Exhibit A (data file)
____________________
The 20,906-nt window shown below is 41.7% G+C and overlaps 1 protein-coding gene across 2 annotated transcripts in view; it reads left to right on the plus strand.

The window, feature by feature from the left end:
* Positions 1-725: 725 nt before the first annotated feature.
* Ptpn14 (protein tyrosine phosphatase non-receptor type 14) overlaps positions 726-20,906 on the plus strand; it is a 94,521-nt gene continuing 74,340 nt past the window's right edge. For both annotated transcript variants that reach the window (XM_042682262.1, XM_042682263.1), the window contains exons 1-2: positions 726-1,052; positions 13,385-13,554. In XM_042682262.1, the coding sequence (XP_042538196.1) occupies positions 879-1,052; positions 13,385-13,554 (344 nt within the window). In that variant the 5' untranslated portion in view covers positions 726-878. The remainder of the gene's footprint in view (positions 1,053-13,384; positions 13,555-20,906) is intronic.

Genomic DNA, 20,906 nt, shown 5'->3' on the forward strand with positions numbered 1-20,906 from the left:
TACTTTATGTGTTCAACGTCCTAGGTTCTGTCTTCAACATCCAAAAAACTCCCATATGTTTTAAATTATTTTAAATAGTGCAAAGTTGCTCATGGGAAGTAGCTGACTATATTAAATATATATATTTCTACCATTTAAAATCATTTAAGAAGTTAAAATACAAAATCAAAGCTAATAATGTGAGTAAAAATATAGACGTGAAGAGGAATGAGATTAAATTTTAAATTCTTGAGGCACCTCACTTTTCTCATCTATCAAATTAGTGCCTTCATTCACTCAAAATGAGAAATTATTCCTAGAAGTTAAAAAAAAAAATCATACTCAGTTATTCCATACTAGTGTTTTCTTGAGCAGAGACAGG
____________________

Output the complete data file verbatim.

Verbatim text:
The 20,906-nt window shown below is 41.7% G+C and overlaps 1 protein-coding gene across 2 annotated transcripts in view; it reads left to right on the plus strand.

The window, feature by feature from the left end:
* Positions 1-725: 725 nt before the first annotated feature.
* Ptpn14 (protein tyrosine phosphatase non-receptor type 14) overlaps positions 726-20,906 on the plus strand; it is a 94,521-nt gene continuing 74,340 nt past the window's right edge. For both annotated transcript variants that reach the window (XM_042682262.1, XM_042682263.1), the window contains exons 1-2: positions 726-1,052; positions 13,385-13,554. In XM_042682262.1, the coding sequence (XP_042538196.1) occupies positions 879-1,052; positions 13,385-13,554 (344 nt within the window). In that variant the 5' untranslated portion in view covers positions 726-878. The remainder of the gene's footprint in view (positions 1,053-13,384; positions 13,555-20,906) is intronic.

Genomic DNA, 20,906 nt, shown 5'->3' on the forward strand with positions numbered 1-20,906 from the left:
TACTTTATGTGTTCAACGTCCTAGGTTCTGTCTTCAACATCCAAAAAACTCCCATATGTTTTAAATTATTTTAAATAGTGCAAAGTTGCTCATGGGAAGTAGCTGACTATATTAAATATATATATTTCTACCATTTAAAATCATTTAAGAAGTTAAAATACAAAATCAAAGCTAATAATGTGAGTAAAAATATAGACGTGAAGAGGAATGAGATTAAATTTTAAATTCTTGAGGCACCTCACTTTTCTCATCTATCAAATTAGTGCCTTCATTCACTCAAAATGAGAAATTATTCCTAGAAGTTAAAAAAAAAAATCATACTCAGTTATTCCATACTAGTGTTTTCTTGAGCAGAGACAGG